“Abuelos y Nietos: Two Generations Together” tells the inspirational story of families reunited for the first time. Documenting the journey of a group of 14 children who travel 5,000 kilometers from Worthington, Minnesota, in the United States, to San Marcos, Guatemala, the film offers an insight into a generation who are being punished by a broken immigration system.
Today in the United States some 4.5 million U.S. children have at least one undocumented parent. Although they are entitled to the same rights and freedoms as all U.S. citizens, many grow up with the constant fear of familial separation.
U.S.-born Lisa M. Kremer, project coordinator of “Abuelos y Nietos,” decided to organize the trip when a close friend asked her to visit the friend’s family in Guatemala on her behalf.
“That, I think, was the real inspiration for ‘Abuelos y Nietos’ because I felt the strongest sense of guilt, and I was really struck by the injustice of that, and the thought was: The parents can’t go, but most of their children are U.S.-born citizens and they have the same rights and freedoms that I do.”
So, after much planning, preparation and fundraising, and two preparatory trips to Guatemala by Kremer, in July 2013 a group of 10 volunteers took 14 kids to Guatemala. They met not only their grandparents, great-grandparents, aunts, uncles and cousins, but also siblings. One boy even saw his mother for the first time in four years.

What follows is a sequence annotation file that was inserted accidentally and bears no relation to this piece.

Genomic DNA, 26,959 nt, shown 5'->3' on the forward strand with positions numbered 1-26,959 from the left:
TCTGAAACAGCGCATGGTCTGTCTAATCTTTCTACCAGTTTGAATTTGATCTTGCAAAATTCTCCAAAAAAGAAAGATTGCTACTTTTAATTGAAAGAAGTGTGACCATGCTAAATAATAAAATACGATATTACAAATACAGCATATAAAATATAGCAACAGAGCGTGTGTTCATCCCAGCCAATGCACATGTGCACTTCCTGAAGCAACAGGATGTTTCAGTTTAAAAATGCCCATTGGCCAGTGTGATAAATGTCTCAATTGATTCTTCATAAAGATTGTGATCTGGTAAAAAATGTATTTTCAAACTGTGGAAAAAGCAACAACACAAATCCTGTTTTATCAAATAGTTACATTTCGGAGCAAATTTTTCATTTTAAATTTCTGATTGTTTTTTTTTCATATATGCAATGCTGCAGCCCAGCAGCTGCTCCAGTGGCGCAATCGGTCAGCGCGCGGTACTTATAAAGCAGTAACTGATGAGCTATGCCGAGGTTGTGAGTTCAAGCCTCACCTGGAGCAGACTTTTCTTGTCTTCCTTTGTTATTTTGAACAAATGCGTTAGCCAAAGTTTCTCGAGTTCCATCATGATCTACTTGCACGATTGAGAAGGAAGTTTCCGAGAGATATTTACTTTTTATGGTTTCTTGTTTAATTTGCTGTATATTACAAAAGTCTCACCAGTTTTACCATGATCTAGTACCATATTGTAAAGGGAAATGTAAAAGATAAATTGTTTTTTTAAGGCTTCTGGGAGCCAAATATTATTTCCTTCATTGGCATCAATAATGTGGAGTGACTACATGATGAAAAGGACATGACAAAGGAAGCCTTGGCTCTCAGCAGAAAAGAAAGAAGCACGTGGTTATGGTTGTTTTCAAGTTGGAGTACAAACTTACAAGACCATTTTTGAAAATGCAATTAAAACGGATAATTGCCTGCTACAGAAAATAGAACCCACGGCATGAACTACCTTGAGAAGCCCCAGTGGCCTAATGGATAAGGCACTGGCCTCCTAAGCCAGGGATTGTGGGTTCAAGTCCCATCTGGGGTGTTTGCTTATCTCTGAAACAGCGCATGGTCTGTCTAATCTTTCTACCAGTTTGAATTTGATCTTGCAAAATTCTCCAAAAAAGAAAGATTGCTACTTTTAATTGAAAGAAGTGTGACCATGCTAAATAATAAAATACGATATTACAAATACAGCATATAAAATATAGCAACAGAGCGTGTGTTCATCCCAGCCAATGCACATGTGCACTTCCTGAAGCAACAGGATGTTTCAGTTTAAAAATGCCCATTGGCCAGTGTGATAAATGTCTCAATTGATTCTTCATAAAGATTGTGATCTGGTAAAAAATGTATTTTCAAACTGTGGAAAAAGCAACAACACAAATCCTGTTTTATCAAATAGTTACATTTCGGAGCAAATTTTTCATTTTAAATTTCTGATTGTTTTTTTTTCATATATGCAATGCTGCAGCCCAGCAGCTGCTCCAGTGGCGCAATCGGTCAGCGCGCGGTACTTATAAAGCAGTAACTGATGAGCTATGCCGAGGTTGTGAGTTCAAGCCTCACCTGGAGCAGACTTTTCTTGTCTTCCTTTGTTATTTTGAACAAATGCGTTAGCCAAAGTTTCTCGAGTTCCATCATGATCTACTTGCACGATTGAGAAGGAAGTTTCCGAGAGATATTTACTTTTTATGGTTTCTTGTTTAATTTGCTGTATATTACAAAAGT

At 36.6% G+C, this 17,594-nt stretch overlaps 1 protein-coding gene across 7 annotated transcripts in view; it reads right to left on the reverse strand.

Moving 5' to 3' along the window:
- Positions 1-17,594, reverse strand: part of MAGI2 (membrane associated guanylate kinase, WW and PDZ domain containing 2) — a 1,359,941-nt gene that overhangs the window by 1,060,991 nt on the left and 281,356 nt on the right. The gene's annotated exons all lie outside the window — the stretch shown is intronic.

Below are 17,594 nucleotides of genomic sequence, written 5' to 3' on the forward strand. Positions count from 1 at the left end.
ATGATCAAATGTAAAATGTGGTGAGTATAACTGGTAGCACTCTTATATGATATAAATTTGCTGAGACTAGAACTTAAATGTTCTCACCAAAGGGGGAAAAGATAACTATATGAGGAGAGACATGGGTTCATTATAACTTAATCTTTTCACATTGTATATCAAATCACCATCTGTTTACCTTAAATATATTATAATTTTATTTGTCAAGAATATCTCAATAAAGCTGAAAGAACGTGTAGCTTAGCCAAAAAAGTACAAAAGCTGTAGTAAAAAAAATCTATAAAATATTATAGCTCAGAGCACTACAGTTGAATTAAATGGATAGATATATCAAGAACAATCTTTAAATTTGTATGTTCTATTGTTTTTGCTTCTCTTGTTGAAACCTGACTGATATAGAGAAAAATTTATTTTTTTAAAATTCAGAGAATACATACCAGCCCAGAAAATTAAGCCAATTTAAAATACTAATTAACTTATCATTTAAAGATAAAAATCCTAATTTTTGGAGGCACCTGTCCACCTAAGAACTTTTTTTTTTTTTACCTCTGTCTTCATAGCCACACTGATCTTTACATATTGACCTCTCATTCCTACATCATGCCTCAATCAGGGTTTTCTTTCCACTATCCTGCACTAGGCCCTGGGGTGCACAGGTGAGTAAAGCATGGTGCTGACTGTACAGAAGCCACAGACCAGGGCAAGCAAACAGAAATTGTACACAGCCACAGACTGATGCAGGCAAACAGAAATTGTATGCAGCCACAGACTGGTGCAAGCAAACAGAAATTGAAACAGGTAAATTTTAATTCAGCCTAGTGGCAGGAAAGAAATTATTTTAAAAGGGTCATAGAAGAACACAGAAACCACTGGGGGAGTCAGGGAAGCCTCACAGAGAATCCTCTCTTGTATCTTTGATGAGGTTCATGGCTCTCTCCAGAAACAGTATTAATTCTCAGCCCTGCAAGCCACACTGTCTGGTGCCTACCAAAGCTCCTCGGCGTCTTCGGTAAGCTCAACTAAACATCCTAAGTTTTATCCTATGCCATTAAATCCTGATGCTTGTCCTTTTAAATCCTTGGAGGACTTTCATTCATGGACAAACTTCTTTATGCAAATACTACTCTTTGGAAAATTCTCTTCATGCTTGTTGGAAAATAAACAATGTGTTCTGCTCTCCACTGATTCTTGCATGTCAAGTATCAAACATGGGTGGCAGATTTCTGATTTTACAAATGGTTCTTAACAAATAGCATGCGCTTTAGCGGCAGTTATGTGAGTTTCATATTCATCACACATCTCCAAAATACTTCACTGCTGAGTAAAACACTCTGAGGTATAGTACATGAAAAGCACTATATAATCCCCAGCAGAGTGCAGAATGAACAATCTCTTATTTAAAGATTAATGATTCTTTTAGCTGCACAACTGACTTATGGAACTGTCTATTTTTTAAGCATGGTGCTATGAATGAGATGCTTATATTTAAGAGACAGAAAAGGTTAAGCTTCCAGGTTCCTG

“I have never experienced such joy and anticipation, and it was an incredible moment for me because I had already met these people, they knew me, and we were able to share that joy. It was a moment like no other when these children were literally enveloped by their families of origin, by the grandparents and aunt, uncles, cousins, and in two cases, siblings, who had been waiting years to meet these children,” Kremer said. “There were smiles, tears, and close embraces that had been awaited for too long. It was probably one of the most incredible and defining moments in my life.”
“I believe firmly that this has been a touchstone in the lives of these children, and it will help to define who they are and what they will do with their lives. Some of them already talk about a future that involves both Guatemala and the U.S., and they take very seriously their opportunity to be a symbol and a spokesperson for so many children like them,” she added.
Acclaimed Guatemalan-U.S. filmmaker Luis Argueta travelled with the group to document their journey and highlight the importance of heritage.
“I’m beginning to realize that this is much larger than one grandchild meeting a grandparent. This is part of an effort to reconstruct collective memory and repair the broken links of knowledge and tradition that are passed from generation to generation. The whole process makes me cry tears of joy and deep sadness,” Argueta said.
“Abuelos y Nietos” is hoping to make a similar trip next year to reunite another group of U.S.-born citizen children with their grandparents in Guatemala. As well as organizing fundraisers for upcoming trips, the organization continues to provide education and support to immigrant families, especially those who face separation because of their status.